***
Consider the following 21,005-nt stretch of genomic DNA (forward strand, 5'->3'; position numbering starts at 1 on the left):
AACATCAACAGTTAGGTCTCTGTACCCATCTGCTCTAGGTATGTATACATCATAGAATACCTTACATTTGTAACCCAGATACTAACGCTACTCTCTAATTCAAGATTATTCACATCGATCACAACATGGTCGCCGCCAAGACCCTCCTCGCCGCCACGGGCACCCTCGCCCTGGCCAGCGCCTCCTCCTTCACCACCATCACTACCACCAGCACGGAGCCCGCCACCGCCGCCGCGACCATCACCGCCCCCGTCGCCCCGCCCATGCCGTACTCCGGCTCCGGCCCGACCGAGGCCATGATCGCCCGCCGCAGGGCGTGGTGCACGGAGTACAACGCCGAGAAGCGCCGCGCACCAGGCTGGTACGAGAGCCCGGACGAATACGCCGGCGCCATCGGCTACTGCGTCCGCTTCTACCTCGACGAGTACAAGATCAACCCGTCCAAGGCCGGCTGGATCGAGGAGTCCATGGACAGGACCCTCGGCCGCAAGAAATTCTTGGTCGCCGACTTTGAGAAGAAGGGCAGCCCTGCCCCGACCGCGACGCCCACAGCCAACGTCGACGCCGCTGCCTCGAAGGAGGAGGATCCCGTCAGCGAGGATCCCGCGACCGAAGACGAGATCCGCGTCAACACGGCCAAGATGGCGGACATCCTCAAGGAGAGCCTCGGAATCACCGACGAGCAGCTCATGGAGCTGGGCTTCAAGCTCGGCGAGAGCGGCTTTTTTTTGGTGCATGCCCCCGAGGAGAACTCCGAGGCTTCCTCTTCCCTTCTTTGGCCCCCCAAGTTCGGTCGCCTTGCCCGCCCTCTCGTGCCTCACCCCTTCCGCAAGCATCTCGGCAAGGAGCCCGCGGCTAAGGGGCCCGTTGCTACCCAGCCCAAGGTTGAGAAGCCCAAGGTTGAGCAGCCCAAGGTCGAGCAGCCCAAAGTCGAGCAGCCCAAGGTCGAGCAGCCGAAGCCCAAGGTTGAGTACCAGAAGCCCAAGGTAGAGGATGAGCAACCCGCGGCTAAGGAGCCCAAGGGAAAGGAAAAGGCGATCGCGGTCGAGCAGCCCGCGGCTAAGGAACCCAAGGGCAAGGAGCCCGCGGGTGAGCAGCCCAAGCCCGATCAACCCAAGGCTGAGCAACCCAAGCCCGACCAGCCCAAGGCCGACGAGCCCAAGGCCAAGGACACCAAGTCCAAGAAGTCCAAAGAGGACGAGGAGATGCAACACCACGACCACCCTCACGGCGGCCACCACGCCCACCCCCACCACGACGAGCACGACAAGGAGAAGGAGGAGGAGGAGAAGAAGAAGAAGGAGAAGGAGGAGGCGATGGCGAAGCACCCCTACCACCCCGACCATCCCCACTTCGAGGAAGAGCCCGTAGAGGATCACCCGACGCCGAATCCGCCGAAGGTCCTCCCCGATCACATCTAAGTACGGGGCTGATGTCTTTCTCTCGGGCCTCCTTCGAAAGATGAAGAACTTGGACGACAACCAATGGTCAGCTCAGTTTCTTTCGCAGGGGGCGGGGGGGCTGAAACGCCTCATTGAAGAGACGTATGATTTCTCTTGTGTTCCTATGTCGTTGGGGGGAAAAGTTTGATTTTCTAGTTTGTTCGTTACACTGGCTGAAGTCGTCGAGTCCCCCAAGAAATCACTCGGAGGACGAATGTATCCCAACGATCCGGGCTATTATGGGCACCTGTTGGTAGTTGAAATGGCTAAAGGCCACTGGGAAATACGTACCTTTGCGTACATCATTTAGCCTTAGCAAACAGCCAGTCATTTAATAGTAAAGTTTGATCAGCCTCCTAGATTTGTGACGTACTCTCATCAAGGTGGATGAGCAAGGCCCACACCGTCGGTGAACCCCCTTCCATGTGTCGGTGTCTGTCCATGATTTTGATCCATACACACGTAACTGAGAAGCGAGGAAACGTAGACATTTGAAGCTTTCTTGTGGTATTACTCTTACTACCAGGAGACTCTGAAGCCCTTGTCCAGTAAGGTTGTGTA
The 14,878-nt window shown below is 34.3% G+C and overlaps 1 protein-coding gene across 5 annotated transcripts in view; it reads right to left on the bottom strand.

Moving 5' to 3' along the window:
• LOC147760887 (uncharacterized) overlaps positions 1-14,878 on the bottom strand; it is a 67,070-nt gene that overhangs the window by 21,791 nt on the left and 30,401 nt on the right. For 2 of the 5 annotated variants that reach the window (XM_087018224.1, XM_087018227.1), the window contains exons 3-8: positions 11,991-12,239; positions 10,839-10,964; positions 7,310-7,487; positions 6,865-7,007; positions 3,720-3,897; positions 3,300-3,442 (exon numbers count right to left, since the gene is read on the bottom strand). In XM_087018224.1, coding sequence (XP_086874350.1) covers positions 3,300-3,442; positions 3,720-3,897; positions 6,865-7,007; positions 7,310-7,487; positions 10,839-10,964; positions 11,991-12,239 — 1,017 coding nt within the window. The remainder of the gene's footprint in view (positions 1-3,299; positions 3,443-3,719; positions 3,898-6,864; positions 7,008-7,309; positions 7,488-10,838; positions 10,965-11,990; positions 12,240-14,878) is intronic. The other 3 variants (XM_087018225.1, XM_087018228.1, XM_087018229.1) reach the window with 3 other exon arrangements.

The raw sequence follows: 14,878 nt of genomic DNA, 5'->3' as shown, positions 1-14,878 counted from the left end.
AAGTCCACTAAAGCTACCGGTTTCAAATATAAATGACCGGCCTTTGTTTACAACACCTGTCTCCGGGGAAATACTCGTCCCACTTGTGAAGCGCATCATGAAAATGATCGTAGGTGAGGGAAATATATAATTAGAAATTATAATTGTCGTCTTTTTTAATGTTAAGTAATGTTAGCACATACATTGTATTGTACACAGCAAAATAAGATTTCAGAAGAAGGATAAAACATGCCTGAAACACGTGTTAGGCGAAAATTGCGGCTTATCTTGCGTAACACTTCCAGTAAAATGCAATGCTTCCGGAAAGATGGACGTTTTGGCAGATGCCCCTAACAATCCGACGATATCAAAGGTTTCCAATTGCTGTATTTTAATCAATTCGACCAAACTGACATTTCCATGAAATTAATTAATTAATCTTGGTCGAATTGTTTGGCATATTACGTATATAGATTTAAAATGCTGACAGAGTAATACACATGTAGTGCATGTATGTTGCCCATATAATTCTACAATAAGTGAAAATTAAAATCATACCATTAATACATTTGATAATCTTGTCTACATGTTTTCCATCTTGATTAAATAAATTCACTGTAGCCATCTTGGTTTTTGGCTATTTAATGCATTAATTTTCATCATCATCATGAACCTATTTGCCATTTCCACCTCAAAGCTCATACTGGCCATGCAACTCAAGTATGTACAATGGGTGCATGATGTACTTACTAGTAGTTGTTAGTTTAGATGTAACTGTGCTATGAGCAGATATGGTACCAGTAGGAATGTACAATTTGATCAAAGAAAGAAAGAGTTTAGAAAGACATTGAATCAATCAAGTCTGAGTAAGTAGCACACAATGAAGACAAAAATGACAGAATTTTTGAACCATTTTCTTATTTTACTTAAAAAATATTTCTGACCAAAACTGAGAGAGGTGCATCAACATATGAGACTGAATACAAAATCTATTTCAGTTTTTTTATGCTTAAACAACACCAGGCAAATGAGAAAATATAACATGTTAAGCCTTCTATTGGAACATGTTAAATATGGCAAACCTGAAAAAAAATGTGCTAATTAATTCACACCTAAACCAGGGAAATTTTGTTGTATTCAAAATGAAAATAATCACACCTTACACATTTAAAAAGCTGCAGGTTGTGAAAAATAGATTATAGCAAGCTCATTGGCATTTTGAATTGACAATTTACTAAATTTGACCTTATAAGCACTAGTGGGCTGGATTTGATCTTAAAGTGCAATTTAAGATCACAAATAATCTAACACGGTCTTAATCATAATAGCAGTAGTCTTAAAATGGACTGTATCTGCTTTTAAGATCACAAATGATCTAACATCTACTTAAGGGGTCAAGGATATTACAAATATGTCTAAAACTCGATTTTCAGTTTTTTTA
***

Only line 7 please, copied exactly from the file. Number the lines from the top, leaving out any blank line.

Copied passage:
AAGTCCACTAAAGCTACCGGTTTCAAATATAAATGACCGGCCTTTGTTTACAACACCTGTCTCCGGGGAAATACTCGTCCCACTTGTGAAGCGCATCATGAAAATGATCGTAGGTGAGGGAAATATATAATTAGAAATTATAATTGTCGTCTTTTTTAATGTTAAGTAATGTTAGCACATACATTGTATTGTACACAGCAAAATAAGATTTCAGAAGAAGGATAAAACATGCCTGAAACACGTGTTAGGCGAAAATTGCGGCTTATCTTGCGTAACACTTCCAGTAAAATGCAATGCTTCCGGAAAGATGGACGTTTTGGCAGATGCCCCTAACAATCCGACGATATCAAAGGTTTCCAATTGCTGTATTTTAATCAATTCGACCAAACTGACATTTCCATGAAATTAATTAATTAATCTTGGTCGAATTGTTTGGCATATTACGTATATAGATTTAAAATGCTGACAGAGTAATACACATGTAGTGCATGTATGTTGCCCATATAATTCTACAATAAGTGAAAATTAAAATCATACCATTAATACATTTGATAATCTTGTCTACATGTTTTCCATCTTGATTAAATAAATTCACTGTAGCCATCTTGGTTTTTGGCTATTTAATGCATTAATTTTCATCATCATCATGAACCTATTTGCCATTTCCACCTCAAAGCTCATACTGGCCATGCAACTCAAGTATGTACAATGGGTGCATGATGTACTTACTAGTAGTTGTTAGTTTAGATGTAACTGTGCTATGAGCAGATATGGTACCAGTAGGAATGTACAATTTGATCAAAGAAAGAAAGAGTTTAGAAAGACATTGAATCAATCAAGTCTGAGTAAGTAGCACACAATGAAGACAAAAATGACAGAATTTTTGAACCATTTTCTTATTTTACTTAAAAAATATTTCTGACCAAAACTGAGAGAGGTGCATCAACATATGAGACTGAATACAAAATCTATTTCAGTTTTTTTATGCTTAAACAACACCAGGCAAATGAGAAAATATAACATGTTAAGCCTTCTATTGGAACATGTTAAATATGGCAAACCTGAAAAAAAATGTGCTAATTAATTCACACCTAAACCAGGGAAATTTTGTTGTATTCAAAATGAAAATAATCACACCTTACACATTTAAAAAGCTGCAGGTTGTGAAAAATAGATTATAGCAAGCTCATTGGCATTTTGAATTGACAATTTACTAAATTTGACCTTATAAGCACTAGTGGGCTGGATTTGATCTTAAAGTGCAATTTAAGATCACAAATAATCTAACACGGTCTTAATCATAATAGCAGTAGTCTTAAAATGGACTGTATCTGCTTTTAAGATCACAAATGATCTAACATCTACTTAAGGGGTCAAGGATATTACAAATATGTCTAAAACTCGATTTTCAGTTTTTTTA